“I would not want Kim’s job,” a Cre8asiteforums member wrote. After 14 years in the usability field, I am ready to quit because I work in a field that demands proof before it is believed in.
Even when the proof is obvious, such as asking us to sign up before we have been granted access to the website, or the inability to read text on a page or understanding where to go next on a site, the chances of hiring a usability professional to recommend repairs is as painful to site owners as getting a root canal. And at least you get relief for the pain at the dentist.
The usability (UX) industry has exploded and with it, salaries in excess of $100, 00 US to design web sites and software applications that are easy to use. However, just because a user experience designer is hired does not automatically mean they know anything about information architecture, accessibility, functional testing, and human factors. The amount of education needed to do the job properly, let alone using the right tools, is not something companies like to invest in.
Online marketers are the last to understand usability and where it fits into their methodology. During one of my talks at a marketing conference, a member of the audience argued with me about making links visible. For SEO’s who spend their time optimizing for algorithms, the suggestion to design for people is clearly too much for them to bear.
Discussions in Cre8asiteforums describe the main reason web site owners will not invest in usability testing or building usable websites. It boils down to wanting proof that UX is needed. Every site owner believes their web site is perfectly fine and they don’t want to know if it is not. If their Google Analytics or click tracking software signals conversions issues, they pounce on their online marketer to fix the problem – never thinking that their web design is the trouble.
Test Web Sites from the Start
User experience design starts from the white board stage and continues after the site goes live. Design changes never end. User experience includes usability heuristics, business and site requirements for everything from devices to targeted user behavior. Usability includes accessibility compliance, information architecture and persuasive design. Readability, understandability, and functionality are part of usability. You can’t possibly know how your site will perform before it has a chance to be used, but a trained usability professional can plan for the best possible outcomes that only require minor tweaks after roll-out.
Believing that a site design is a once and done deal is a huge mistake.
When was the last time you had a favorite site to buy shoes and suddenly a competitor came out with better prices, easier navigation and the ability to order from their mobile device? That competitor is testing. What are you doing? That competitor knew who to design for. They tested their wireframes. They tested their mobile application. They checked their analytics, logs, conversions results and made adjustments for improvements. They reacted. They never stopped designing, studying and looking for new opportunities.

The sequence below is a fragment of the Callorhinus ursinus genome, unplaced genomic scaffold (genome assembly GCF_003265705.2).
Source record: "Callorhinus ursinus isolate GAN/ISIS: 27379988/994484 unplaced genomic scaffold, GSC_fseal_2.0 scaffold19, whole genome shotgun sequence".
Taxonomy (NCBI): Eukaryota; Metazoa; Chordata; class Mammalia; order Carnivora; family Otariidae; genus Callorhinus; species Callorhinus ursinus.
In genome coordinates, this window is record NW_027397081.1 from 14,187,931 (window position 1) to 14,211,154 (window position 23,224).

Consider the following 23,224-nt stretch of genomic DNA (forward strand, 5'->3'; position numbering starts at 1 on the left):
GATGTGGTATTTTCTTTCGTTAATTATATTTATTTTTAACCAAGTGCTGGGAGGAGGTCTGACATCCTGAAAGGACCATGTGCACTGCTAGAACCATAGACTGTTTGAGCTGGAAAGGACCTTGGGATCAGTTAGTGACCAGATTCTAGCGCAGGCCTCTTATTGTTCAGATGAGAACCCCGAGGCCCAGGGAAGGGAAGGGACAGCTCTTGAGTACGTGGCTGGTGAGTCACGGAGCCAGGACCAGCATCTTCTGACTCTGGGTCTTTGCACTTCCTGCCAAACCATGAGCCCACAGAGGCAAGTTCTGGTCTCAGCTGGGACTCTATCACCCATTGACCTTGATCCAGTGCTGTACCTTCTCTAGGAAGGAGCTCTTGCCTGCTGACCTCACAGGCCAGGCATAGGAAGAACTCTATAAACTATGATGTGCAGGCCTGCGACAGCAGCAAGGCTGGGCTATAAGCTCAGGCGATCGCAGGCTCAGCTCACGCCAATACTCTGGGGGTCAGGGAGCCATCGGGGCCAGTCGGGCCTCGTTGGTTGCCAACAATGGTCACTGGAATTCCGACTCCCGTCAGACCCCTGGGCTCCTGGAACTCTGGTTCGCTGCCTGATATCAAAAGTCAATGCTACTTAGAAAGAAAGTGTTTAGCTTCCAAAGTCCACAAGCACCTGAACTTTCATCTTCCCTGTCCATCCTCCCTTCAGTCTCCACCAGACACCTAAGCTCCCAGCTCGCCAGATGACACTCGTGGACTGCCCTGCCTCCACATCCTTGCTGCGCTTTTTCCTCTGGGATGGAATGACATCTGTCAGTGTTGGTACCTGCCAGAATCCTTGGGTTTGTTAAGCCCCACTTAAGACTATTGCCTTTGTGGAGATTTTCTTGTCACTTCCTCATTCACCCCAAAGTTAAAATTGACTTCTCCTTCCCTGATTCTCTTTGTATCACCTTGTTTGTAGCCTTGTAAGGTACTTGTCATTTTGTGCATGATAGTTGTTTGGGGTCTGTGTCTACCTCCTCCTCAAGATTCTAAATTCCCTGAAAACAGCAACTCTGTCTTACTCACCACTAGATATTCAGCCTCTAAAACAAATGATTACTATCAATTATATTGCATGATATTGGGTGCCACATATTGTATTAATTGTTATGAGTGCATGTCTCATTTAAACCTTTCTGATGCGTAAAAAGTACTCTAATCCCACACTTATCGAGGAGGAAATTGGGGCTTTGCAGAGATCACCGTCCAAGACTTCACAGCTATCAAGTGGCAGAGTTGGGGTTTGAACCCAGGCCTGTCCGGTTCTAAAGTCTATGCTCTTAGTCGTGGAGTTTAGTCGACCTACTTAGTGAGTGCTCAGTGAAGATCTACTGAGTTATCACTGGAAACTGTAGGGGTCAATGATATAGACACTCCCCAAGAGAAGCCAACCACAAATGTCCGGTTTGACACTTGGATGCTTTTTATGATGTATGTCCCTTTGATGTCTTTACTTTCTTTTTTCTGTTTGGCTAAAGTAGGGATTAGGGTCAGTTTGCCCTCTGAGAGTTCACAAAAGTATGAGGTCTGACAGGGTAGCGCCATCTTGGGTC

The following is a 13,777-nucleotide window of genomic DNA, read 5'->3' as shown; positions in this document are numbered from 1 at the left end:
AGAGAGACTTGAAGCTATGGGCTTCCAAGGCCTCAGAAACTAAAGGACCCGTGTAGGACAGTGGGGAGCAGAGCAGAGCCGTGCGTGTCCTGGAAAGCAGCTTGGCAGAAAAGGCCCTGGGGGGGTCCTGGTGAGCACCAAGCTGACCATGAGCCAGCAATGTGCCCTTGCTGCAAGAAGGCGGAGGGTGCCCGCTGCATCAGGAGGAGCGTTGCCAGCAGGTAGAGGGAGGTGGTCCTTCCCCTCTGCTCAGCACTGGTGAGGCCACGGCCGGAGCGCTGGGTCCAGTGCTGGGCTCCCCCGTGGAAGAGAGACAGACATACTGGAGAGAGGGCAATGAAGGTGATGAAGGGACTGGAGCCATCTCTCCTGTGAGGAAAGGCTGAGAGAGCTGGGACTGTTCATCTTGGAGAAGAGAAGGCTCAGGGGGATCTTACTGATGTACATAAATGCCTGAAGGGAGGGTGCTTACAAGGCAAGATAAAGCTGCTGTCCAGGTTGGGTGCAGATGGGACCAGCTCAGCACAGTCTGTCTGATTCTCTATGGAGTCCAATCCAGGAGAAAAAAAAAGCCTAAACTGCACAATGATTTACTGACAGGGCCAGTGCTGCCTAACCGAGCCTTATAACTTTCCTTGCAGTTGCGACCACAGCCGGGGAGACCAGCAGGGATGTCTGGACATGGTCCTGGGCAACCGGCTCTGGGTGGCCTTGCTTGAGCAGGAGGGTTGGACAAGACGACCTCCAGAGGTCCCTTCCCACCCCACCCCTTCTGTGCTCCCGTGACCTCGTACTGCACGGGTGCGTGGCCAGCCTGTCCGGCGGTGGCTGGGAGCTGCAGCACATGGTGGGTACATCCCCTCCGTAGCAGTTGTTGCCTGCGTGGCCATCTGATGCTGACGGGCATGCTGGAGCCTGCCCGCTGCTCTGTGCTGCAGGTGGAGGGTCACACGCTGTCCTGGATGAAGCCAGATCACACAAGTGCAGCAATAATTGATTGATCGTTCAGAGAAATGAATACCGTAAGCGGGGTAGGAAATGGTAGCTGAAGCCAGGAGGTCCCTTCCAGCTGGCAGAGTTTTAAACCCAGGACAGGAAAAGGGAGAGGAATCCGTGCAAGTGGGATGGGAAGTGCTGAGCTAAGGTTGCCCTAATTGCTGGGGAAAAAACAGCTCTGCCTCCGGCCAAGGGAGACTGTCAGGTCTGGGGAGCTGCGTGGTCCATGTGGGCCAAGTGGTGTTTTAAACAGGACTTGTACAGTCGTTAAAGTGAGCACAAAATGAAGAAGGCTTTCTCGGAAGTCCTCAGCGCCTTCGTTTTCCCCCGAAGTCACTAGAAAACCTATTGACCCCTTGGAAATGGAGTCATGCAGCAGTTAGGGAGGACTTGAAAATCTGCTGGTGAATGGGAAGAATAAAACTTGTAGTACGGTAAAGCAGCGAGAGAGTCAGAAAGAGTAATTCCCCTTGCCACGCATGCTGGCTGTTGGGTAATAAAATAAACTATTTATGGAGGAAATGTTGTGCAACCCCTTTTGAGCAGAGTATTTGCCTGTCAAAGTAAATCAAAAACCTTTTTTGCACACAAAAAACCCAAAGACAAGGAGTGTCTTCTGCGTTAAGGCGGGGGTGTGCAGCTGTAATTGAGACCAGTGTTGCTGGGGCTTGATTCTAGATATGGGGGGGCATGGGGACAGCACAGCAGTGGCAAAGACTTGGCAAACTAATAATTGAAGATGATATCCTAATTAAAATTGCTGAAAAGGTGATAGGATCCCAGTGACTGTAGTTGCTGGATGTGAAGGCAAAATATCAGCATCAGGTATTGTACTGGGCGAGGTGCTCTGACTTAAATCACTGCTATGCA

Are you testing your website? Do you know how it is being used? Despite all the questions a site owner may have, hiring a usability professional to conduct a site audit is nearly always out of the question because there is no money to spend on something that may or may not help.
And there is apparently nothing I can write or say to convince site owners otherwise.
Here is proof:
Why Do Companies Invest In Marketing Rather Than Web Design?
As a webdev I could blend in whatever holistic optimisation I believed in; a specialist, i.e. Kim::UI/X, is selling a component – at best, an extra – at worst. It is much easer, to use a fast food example, to sell ‘a meal’ than it is to sell a burger and a fries and a drink. It is also harder to ‘supersize’ an order especially without an attached apparent super value.
Step 1: Get real examples of successes of the actions you recommend, so you can have them in your ready-made, ready-to-show, portfolio.
Step 2: Create big dramatic, colorful graphs that highlight those successes.
Step 3: Tell Mr. Prospect he’s missing out on a crapload of money, but you’d be happy to hand it to him in buckets.
Step 4: Show him how you handed buckets of cash to previous clients.
Step 5: Tell him if he signs the contract now, you can get started immediately, but if not, he’ll go to the back of the long waiting line.
I wouldn’t want to be in the market of strictly focusing on UX, so kudos to you, Kim, for pushing for people to learn more.
Every SEO hired to market a web site is like a person alone on a remote island somewhere, with a stick in the sand writing “SOS” on the beach in the hopes their island will be seen and their paradise will be found. The word “SOS” is a universal phrase for help. It will be understood by a pilot flying over the island, but will not be seen by the ship quietly gliding past the island miles out to sea. The island natives don’t speak or understand the human language. The SEO is going to need to understand something more about search and predicting not only what words to use, and who will see them, but how, where, why, when and in what format they are found.
This is why every SEO needs UX.